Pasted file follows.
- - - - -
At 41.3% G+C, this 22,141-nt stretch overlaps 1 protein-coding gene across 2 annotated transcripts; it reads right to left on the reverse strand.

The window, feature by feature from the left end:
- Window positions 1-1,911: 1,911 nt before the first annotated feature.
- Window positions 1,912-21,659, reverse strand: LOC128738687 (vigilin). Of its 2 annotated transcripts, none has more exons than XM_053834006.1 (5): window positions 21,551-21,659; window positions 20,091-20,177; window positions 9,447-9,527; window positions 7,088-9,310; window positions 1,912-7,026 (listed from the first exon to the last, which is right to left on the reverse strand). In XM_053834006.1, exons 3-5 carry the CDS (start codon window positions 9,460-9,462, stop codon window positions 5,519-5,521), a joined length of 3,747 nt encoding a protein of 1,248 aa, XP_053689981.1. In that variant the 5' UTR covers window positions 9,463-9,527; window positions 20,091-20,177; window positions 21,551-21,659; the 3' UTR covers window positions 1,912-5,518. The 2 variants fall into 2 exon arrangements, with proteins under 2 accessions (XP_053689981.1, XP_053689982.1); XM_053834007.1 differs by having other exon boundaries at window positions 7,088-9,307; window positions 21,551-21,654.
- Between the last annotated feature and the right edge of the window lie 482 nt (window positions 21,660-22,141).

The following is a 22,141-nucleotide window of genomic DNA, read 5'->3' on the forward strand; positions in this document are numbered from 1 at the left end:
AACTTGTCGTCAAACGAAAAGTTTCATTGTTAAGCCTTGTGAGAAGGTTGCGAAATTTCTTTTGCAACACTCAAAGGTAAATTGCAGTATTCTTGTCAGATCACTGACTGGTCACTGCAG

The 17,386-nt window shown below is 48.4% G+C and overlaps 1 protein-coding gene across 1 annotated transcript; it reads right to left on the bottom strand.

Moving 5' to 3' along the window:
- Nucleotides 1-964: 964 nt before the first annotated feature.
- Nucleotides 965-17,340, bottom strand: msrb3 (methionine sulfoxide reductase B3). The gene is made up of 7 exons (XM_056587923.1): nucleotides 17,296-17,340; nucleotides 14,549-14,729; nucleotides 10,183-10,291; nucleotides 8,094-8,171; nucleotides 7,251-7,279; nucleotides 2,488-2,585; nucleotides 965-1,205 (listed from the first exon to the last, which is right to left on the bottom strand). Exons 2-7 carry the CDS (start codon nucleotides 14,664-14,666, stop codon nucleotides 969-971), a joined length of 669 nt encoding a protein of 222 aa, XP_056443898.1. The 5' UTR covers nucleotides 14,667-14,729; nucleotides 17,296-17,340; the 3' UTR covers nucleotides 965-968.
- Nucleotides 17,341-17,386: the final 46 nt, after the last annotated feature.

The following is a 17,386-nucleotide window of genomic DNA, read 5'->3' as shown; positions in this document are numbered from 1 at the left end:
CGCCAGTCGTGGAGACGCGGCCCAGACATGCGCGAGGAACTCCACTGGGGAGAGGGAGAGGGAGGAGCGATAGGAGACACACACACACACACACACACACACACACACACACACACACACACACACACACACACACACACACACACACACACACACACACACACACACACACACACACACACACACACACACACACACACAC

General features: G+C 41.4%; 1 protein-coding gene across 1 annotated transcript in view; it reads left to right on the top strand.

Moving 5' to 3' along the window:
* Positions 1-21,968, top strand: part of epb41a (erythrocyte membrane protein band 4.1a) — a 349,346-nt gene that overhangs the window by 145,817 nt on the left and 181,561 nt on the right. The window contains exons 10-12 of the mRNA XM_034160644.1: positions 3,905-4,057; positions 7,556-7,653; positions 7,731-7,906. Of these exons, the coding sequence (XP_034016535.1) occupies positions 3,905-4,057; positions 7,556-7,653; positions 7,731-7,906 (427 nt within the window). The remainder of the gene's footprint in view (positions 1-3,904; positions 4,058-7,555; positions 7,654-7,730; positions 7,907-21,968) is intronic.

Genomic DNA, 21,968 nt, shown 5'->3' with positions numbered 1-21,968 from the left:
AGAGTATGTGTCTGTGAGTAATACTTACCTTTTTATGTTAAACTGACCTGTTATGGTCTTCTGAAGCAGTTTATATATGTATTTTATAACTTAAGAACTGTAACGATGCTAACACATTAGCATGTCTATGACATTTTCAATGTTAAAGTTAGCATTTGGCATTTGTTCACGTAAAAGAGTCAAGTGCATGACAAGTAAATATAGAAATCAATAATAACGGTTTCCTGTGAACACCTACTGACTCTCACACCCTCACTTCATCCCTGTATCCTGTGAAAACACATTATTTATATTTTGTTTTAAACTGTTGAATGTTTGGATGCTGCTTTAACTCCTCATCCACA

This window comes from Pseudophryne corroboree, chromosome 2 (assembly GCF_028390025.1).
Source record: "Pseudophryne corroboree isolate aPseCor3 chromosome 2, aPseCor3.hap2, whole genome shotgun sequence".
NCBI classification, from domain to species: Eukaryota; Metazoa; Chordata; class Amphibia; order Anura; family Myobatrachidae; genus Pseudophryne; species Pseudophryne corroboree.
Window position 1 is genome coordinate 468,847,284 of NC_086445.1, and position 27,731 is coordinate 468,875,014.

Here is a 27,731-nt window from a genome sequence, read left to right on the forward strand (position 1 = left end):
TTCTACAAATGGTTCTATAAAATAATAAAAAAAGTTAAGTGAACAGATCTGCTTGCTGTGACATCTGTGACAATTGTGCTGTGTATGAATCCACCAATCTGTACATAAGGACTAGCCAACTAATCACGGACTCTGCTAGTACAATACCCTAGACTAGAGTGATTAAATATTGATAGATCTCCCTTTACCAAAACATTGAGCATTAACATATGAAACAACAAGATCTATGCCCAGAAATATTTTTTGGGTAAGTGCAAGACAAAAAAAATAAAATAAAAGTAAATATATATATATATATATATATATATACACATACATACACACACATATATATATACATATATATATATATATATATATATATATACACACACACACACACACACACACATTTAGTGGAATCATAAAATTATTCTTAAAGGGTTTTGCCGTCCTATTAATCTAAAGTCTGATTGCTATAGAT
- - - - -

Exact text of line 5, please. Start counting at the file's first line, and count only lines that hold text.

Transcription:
- Between the last annotated feature and the right edge of the window lie 482 nt (window positions 21,660-22,141).